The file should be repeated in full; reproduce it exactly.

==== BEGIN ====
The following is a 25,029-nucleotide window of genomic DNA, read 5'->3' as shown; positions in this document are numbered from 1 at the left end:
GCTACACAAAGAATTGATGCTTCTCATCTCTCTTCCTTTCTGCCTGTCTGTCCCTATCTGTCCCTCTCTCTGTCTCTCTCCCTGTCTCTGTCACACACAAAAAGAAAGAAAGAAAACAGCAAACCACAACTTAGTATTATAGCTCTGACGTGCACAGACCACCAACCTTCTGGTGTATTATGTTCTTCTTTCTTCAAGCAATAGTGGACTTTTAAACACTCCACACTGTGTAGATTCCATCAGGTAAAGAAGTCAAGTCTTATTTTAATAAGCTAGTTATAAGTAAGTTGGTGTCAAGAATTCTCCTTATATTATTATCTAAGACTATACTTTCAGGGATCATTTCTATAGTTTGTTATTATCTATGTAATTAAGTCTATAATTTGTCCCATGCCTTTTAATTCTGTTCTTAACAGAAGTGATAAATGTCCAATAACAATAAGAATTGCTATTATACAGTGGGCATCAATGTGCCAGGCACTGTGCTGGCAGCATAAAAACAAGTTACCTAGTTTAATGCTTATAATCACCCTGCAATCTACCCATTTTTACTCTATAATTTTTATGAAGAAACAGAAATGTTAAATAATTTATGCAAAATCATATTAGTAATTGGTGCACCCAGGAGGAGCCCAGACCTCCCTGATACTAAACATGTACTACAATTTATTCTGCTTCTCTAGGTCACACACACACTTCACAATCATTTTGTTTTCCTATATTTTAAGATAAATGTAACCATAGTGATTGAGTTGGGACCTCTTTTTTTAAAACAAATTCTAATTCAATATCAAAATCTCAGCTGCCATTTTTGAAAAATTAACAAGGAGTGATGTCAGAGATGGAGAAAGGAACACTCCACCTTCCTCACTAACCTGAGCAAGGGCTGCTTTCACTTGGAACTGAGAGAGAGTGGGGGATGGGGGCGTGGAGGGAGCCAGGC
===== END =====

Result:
The following is a 25,029-nucleotide window of genomic DNA, read 5'->3' as shown; positions in this document are numbered from 1 at the left end:
GCTACACAAAGAATTGATGCTTCTCATCTCTCTTCCTTTCTGCCTGTCTGTCCCTATCTGTCCCTCTCTCTGTCTCTCTCCCTGTCTCTGTCACACACAAAAAGAAAGAAAGAAAACAGCAAACCACAACTTAGTATTATAGCTCTGACGTGCACAGACCACCAACCTTCTGGTGTATTATGTTCTTCTTTCTTCAAGCAATAGTGGACTTTTAAACACTCCACACTGTGTAGATTCCATCAGGTAAAGAAGTCAAGTCTTATTTTAATAAGCTAGTTATAAGTAAGTTGGTGTCAAGAATTCTCCTTATATTATTATCTAAGACTATACTTTCAGGGATCATTTCTATAGTTTGTTATTATCTATGTAATTAAGTCTATAATTTGTCCCATGCCTTTTAATTCTGTTCTTAACAGAAGTGATAAATGTCCAATAACAATAAGAATTGCTATTATACAGTGGGCATCAATGTGCCAGGCACTGTGCTGGCAGCATAAAAACAAGTTACCTAGTTTAATGCTTATAATCACCCTGCAATCTACCCATTTTTACTCTATAATTTTTATGAAGAAACAGAAATGTTAAATAATTTATGCAAAATCATATTAGTAATTGGTGCACCCAGGAGGAGCCCAGACCTCCCTGATACTAAACATGTACTACAATTTATTCTGCTTCTCTAGGTCACACACACACTTCACAATCATTTTGTTTTCCTATATTTTAAGATAAATGTAACCATAGTGATTGAGTTGGGACCTCTTTTTTTAAAACAAATTCTAATTCAATATCAAAATCTCAGCTGCCATTTTTGAAAAATTAACAAGGAGTGATGTCAGAGATGGAGAAAGGAACACTCCACCTTCCTCACTAACCTGAGCAAGGGCTGCTTTCACTTGGAACTGAGAGAGAGTGGGGGATGGGGGCGTGGAGGGAGCCAGGC